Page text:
I recently purchased my first tandem. I have noticed that the front and rear cranks are out of sync. What are the advantages of this type of set -up? Also how difficult is it to put them in sync?
08-03-03, 07:13 PM
The position of the cranks is normally referred to as being "Out of Phase" (OOP) or "In-Phase" (IP). In-Phase means of the crank arms are parallel with each other. Out-Of-Phase (OOP) means the cranks are off-set by a predetermined number of degrees (e.g., 90°, 180°). The advantages are, no 'dead spot' in the pedalling cycle, i.e., when the captain's cranks move through 5 to 7 / 11 to 1 O'Clock where power output is the lowest, the stoker's cranks are moving through 1 to 5 / 11 to 7 O'Clock where power output is the hightest. In theory and in practice for folks who adapt to it, it's a more efficient way of smoothly delivering max power to the drive train. The down side is, it's far more difficult to stand and sprint or climb out of the saddle since the captain and stoker's upper bodies will be moving "out of sync" as well. The captain also needs to be mindful of his or her pedal position if they intend to corner fast (leaned over) and when going over speed bumps / obstructions so as not to slam the stoker's feet into the ground/obstruction. For teams where the stoker is significantly less stronger than the Captain, some teams find it helpful for the captain to run his cranks just a few teeth out of phase and ahead of the stoker's cranks. This let's the captain begin the power stroke ahead of the stoker. Let me end this part of the discussion by saying, IP vs OOP is one of the more hotly debated tandem topics that you'll encounter among the enthusiasts. However, I would hazard a guess that less than 5% of tandem owners ride OOP which may have more to do with the aesthetics than anything else; it could be said that OOP teams look like taffy pulling machines going down the road.
Adjusting the sync chain:
Drive train maintenance and adjustments are best done with the rear end of the tandem lifted off the ground, e.g., being held with the stoker's seatpost fastended to the clamp of a bicycle workstand and the front tire of the tandem still resting on the ground. This is the "normal" way to hold a tandem in a workstand. If you don't have a workstand just sling a rope around something overhead and create a loop around the stoker's seat/seatpost. Take up enough slack to lift the rear tire an inch off the ground. It's not perfect, but it's better than nothing.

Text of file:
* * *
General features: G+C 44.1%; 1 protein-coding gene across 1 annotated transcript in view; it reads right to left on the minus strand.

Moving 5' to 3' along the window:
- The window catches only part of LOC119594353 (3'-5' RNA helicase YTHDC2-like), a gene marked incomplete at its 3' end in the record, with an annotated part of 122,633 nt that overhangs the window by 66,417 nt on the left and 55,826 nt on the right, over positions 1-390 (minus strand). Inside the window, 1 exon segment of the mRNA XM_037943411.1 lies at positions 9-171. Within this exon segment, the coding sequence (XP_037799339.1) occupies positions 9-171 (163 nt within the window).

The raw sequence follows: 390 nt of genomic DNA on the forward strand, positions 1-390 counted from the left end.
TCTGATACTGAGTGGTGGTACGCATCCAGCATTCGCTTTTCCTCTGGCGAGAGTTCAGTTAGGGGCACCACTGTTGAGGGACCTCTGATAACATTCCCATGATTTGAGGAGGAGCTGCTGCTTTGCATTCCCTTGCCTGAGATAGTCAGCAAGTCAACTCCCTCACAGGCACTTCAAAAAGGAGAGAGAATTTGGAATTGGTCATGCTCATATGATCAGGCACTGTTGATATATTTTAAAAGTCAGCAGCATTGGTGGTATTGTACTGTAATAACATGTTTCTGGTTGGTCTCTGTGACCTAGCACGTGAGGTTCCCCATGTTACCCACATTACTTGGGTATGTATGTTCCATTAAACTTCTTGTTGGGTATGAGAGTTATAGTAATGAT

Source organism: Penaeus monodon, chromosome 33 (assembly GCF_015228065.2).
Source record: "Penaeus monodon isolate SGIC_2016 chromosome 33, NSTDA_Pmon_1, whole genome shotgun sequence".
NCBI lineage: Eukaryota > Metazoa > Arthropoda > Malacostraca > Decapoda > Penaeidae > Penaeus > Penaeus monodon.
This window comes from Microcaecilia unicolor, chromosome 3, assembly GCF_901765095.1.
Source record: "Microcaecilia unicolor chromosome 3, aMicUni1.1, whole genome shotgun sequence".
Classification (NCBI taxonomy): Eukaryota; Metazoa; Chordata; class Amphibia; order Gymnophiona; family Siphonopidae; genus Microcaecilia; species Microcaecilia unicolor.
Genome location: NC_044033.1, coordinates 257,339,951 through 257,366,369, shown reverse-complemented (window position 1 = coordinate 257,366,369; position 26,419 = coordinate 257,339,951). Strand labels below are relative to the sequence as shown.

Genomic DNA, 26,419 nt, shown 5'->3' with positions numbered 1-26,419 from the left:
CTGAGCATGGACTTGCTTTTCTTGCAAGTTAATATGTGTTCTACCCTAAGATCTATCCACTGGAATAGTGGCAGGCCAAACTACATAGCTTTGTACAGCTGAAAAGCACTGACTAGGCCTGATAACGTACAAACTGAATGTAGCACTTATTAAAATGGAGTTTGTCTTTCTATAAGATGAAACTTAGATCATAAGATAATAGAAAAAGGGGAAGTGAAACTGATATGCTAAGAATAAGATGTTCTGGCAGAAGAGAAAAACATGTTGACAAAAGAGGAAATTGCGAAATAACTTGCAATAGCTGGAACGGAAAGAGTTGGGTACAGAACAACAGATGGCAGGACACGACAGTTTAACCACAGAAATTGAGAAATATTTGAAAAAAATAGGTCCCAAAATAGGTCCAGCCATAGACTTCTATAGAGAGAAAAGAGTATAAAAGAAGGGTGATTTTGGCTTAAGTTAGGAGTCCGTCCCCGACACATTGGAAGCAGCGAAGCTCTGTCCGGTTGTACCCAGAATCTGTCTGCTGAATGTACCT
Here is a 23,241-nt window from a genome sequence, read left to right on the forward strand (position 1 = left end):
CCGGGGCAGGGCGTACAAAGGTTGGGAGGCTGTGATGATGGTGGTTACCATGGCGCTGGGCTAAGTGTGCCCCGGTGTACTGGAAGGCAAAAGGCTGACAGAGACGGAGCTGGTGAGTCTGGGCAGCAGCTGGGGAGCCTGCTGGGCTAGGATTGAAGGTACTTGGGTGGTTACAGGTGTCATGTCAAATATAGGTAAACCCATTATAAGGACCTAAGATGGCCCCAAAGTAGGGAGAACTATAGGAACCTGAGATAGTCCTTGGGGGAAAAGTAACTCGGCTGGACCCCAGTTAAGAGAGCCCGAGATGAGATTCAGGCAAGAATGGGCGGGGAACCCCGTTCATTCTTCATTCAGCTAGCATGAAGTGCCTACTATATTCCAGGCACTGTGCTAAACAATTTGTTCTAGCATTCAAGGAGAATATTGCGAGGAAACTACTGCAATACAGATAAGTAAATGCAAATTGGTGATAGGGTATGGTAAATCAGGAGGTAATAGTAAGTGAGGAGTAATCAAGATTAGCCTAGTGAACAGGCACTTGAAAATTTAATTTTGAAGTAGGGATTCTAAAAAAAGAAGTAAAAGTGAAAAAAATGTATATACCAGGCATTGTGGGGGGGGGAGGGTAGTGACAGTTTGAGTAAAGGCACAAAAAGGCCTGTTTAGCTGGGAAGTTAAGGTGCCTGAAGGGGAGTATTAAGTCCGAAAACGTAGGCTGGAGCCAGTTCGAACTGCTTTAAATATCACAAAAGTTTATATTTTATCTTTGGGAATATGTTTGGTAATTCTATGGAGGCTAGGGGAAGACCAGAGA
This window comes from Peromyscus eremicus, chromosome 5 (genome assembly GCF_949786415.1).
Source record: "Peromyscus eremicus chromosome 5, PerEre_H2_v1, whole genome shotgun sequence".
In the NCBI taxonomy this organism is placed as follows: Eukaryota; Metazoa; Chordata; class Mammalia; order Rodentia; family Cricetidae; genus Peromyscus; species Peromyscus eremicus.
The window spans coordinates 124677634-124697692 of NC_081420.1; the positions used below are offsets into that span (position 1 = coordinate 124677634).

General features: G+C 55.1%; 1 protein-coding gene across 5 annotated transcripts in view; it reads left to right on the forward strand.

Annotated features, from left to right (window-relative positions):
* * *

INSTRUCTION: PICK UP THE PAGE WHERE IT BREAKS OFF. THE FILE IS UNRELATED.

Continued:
To adjust phasing, you just loosen the eccentric. The eccentric is the cyclindrical aluminum part that the bottom bracket is installed in which, is turn, is installed and rotates in the oversized bottom bracket housing for the captain's cranks. Of course, like most things regarding tandems, there is no standard eccentric design and they all are adjusted a little bit differently. I'd recommend that you take a moment to read through this Web page at Sheldon Brown's site as it does an excellent job of explaining quite a few things that you will eventually want to know about your sync/timing chain and eccentric.
OK, now that your eccentric's loose, rotate it clockwise or counterclockwise to remove the tension from the timing chain connecting the front and rear cranks. You "should" use a Park pin spanner (#1, Green handle) to do the rotating (and hopefully your dealer sold or gave your one; $7/ea) but if you don't have one you should be able to move it by pinching the eccentric between your left and right thumb and index fingers from the bottom of the bike. You'll want to create enough slack in the chain to allow you to remove it from the front chain ring. Once it's off, line up the crank arms so they are roughly horizontal with the bottom (aka, boom or boob) tube and then slip the chain back on the top teeth and turn the crank forward to walk the chain back onto the chain ring. If the crank arms are not exactly horizontal, before adjusting the chain rotate the eccentric to remove the slack just to be sure how far off they are. Then, rotate the eccentric to loosen the chain again and then move it forward or backward on the front chain ring the right number of teeth to get the front crank lined up with the boom tube and rear crank. Once you have the cranks lined up with the eccentric rotated to take all but about 1/2" of the slack out (you want some slack) , re-tighten the fixing bolt(s) for your eccentric and you're done.
Hope this helps.
Thanks Mark. I will try it both ways to see which is more effective.